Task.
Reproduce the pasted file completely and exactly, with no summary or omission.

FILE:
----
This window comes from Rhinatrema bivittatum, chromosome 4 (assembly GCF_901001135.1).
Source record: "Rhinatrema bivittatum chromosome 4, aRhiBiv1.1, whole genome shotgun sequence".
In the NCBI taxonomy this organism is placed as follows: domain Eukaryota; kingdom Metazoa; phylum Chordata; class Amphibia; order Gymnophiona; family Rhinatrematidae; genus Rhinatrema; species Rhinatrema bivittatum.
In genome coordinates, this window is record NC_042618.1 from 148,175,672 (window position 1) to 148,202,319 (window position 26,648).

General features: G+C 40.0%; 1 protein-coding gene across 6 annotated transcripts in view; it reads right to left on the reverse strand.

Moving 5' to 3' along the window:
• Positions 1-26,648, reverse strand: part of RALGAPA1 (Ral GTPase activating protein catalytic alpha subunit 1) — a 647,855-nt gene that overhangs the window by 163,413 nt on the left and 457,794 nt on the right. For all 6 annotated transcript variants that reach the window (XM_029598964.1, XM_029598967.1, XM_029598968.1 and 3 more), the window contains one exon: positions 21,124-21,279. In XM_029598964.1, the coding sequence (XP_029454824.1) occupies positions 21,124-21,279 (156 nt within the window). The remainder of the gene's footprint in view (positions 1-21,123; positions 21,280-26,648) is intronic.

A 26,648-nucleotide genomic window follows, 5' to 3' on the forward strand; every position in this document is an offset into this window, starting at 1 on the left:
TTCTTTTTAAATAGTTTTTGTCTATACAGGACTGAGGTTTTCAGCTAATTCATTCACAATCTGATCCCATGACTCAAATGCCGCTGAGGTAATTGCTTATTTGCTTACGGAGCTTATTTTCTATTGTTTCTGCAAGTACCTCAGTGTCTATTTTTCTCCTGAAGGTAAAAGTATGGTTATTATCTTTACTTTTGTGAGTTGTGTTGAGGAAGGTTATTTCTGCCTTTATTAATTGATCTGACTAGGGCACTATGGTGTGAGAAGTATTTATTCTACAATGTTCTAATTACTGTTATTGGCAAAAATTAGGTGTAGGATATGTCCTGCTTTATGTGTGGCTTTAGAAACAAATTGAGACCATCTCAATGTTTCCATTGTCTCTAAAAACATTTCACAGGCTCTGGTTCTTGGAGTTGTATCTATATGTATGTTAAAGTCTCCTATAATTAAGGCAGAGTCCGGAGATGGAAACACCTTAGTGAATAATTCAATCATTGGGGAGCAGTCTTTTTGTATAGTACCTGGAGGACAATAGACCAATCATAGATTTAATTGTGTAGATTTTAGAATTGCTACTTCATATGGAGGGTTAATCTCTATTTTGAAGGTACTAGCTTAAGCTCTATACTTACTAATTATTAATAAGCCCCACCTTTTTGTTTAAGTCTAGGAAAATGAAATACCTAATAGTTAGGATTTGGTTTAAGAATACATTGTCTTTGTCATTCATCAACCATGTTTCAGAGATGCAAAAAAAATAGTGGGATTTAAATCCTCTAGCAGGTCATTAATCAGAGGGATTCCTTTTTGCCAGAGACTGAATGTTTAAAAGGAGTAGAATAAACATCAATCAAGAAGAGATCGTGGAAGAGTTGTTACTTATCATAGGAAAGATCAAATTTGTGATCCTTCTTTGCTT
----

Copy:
This window comes from Rhinatrema bivittatum, chromosome 4 (assembly GCF_901001135.1).
Source record: "Rhinatrema bivittatum chromosome 4, aRhiBiv1.1, whole genome shotgun sequence".
In the NCBI taxonomy this organism is placed as follows: domain Eukaryota; kingdom Metazoa; phylum Chordata; class Amphibia; order Gymnophiona; family Rhinatrematidae; genus Rhinatrema; species Rhinatrema bivittatum.
In genome coordinates, this window is record NC_042618.1 from 148,175,672 (window position 1) to 148,202,319 (window position 26,648).

General features: G+C 40.0%; 1 protein-coding gene across 6 annotated transcripts in view; it reads right to left on the reverse strand.

Moving 5' to 3' along the window:
• Positions 1-26,648, reverse strand: part of RALGAPA1 (Ral GTPase activating protein catalytic alpha subunit 1) — a 647,855-nt gene that overhangs the window by 163,413 nt on the left and 457,794 nt on the right. For all 6 annotated transcript variants that reach the window (XM_029598964.1, XM_029598967.1, XM_029598968.1 and 3 more), the window contains one exon: positions 21,124-21,279. In XM_029598964.1, the coding sequence (XP_029454824.1) occupies positions 21,124-21,279 (156 nt within the window). The remainder of the gene's footprint in view (positions 1-21,123; positions 21,280-26,648) is intronic.

A 26,648-nucleotide genomic window follows, 5' to 3' on the forward strand; every position in this document is an offset into this window, starting at 1 on the left:
TTCTTTTTAAATAGTTTTTGTCTATACAGGACTGAGGTTTTCAGCTAATTCATTCACAATCTGATCCCATGACTCAAATGCCGCTGAGGTAATTGCTTATTTGCTTACGGAGCTTATTTTCTATTGTTTCTGCAAGTACCTCAGTGTCTATTTTTCTCCTGAAGGTAAAAGTATGGTTATTATCTTTACTTTTGTGAGTTGTGTTGAGGAAGGTTATTTCTGCCTTTATTAATTGATCTGACTAGGGCACTATGGTGTGAGAAGTATTTATTCTACAATGTTCTAATTACTGTTATTGGCAAAAATTAGGTGTAGGATATGTCCTGCTTTATGTGTGGCTTTAGAAACAAATTGAGACCATCTCAATGTTTCCATTGTCTCTAAAAACATTTCACAGGCTCTGGTTCTTGGAGTTGTATCTATATGTATGTTAAAGTCTCCTATAATTAAGGCAGAGTCCGGAGATGGAAACACCTTAGTGAATAATTCAATCATTGGGGAGCAGTCTTTTTGTATAGTACCTGGAGGACAATAGACCAATCATAGATTTAATTGTGTAGATTTTAGAATTGCTACTTCATATGGAGGGTTAATCTCTATTTTGAAGGTACTAGCTTAAGCTCTATACTTACTAATTATTAATAAGCCCCACCTTTTTGTTTAAGTCTAGGAAAATGAAATACCTAATAGTTAGGATTTGGTTTAAGAATACATTGTCTTTGTCATTCATCAACCATGTTTCAGAGATGCAAAAAAAATAGTGGGATTTAAATCCTCTAGCAGGTCATTAATCAGAGGGATTCCTTTTTGCCAGAGACTGAATGTTTAAAAGGAGTAGAATAAACATCAATCAAGAAGAGATCGTGGAAGAGTTGTTACTTATCATAGGAAAGATCAAATTTGTGATCCTTCTTTGCTT